The roots of capitalism and fair economics – in fair play everybody wins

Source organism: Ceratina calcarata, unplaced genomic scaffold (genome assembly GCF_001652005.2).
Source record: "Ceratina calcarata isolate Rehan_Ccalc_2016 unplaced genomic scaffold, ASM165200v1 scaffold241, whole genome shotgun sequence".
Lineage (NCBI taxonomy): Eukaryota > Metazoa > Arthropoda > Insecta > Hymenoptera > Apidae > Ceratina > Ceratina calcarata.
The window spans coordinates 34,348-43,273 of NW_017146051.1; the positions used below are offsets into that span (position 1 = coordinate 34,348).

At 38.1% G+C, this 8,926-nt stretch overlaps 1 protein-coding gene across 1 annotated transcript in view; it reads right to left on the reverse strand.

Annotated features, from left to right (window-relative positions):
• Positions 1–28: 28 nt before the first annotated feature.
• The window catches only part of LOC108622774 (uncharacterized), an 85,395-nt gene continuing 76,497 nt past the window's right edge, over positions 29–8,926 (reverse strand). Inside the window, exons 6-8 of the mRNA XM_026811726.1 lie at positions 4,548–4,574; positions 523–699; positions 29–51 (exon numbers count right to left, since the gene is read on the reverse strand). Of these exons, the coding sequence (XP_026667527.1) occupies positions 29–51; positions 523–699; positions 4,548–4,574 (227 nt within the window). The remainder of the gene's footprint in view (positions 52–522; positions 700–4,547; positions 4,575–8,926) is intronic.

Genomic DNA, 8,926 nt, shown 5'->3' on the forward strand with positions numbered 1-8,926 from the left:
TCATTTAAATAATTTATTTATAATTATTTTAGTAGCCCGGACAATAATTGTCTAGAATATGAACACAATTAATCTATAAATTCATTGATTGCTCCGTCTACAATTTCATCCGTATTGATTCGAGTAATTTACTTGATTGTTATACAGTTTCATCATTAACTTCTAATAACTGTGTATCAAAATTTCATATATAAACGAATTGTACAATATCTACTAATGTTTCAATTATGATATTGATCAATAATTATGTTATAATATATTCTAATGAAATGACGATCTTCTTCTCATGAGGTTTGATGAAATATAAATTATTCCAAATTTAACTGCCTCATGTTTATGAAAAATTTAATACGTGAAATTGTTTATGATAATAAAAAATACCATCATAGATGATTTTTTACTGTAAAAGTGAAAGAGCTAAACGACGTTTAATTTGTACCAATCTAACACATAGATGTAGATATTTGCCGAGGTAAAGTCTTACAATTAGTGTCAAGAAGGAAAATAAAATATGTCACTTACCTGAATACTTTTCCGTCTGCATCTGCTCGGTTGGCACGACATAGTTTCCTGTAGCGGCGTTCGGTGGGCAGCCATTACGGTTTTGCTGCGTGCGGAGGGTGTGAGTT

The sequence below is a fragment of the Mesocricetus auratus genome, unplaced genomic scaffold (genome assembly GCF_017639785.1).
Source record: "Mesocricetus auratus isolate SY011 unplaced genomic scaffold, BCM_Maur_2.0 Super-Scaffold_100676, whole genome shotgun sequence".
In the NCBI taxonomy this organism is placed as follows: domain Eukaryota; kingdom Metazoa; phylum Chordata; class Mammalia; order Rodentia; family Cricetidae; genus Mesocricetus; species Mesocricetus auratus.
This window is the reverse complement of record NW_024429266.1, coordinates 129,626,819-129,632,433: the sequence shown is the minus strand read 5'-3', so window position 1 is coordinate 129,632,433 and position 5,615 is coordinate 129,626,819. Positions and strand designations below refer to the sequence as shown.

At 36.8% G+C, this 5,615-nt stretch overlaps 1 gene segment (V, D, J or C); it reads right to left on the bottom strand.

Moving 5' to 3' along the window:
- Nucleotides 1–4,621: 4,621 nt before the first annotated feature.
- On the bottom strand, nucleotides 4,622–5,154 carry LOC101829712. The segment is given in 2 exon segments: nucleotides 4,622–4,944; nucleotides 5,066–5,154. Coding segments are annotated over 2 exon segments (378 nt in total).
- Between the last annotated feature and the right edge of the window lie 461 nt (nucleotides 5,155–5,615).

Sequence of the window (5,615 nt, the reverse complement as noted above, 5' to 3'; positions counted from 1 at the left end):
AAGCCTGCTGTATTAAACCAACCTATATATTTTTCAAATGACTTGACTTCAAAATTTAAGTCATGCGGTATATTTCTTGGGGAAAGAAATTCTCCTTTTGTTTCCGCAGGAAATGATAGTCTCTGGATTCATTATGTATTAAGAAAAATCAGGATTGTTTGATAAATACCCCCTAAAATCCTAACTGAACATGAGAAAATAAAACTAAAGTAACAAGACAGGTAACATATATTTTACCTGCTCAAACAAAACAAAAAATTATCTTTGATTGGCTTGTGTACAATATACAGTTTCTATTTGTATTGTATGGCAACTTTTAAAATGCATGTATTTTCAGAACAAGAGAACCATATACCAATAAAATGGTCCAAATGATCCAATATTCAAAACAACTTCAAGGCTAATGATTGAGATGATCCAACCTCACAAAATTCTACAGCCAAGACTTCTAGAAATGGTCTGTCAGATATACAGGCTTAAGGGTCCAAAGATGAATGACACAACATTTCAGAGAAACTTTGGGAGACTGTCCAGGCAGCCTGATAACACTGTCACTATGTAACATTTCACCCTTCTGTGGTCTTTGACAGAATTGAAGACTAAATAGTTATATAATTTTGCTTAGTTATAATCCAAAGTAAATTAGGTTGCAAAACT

Bhopal, India On December 3, 1984, Union Carbide’s insecticide factory, owned by the US giant Dow Chemicals, releases huge amounts of toxic methylisocyanate into the air and water bodies in a short period of time. 3,500 people die from terrible poisoning symptoms, tens of thousands are injured, and later another 50,000 locals die from diseases caused by methyl isocyanate. People are still getting sick. About 570,000 people have fallen ill over the years due to the accident, for example from cancer. Deformed children are born in the area. Bhopal is the worst industrial accident in history, comparable to the Chernobyl nuclear power plant accident. This illustrates how the externalities of capitalist business often tragically fall on the necks of poor people, especially in the global south. Mines, factories and other polluting activities are usually located precisely on the lands of poor people and, for example, indigenous peoples. As the economy and middle class grow and legislation and human rights improve in the West, this often means modern colonialism, the transfer of exploitation and oppression to developing countries. This blog post of mine is about the fair economy. The current economic system is not fair. Children in China assemble iPhones in dangerous conditions, unfairly produced coffee is sold to rich countries from plantations, as has been done for hundreds of years, first slaves and now modern wage slaves. In Africa, absolute poverty is increasing in some places, people are dying of hunger, and big companies are mercilessly polluting people’s living conditions. The accident at the Bhopal chemical plant in 1984 and, for example, Royal Dutch Shell’s oil drilling in Nigeria, which has led to millions falling ill due to air pollution, clearly describe how the external effects of capitalism are often paid for by the environment and poor people, often with their lives and health. Traditionally, trading has seen two parties, a seller and a buyer, one of whom gives money and the other gives goods or services. Employees, on the other hand, do work and receive monetary compensation for it. However, there are many effects that business causes on nature, employees and society, for example environmental damage, poverty, etc. A company striving for sustainable operations takes these into account in its operations and strives to minimize negative effects and promote sustainable development. However, many companies, especially large multinational corporations, are greedy and only seek to maximize their profits and benefit to shareholders. A company is often just like a financial machine, which mainly only strives to make a profit for its owners, and does not voluntarily invest in anything that causes extra expenses. ”We donate 1% of profits to a children’s hospital” is also usually just a business move under the guise of charity.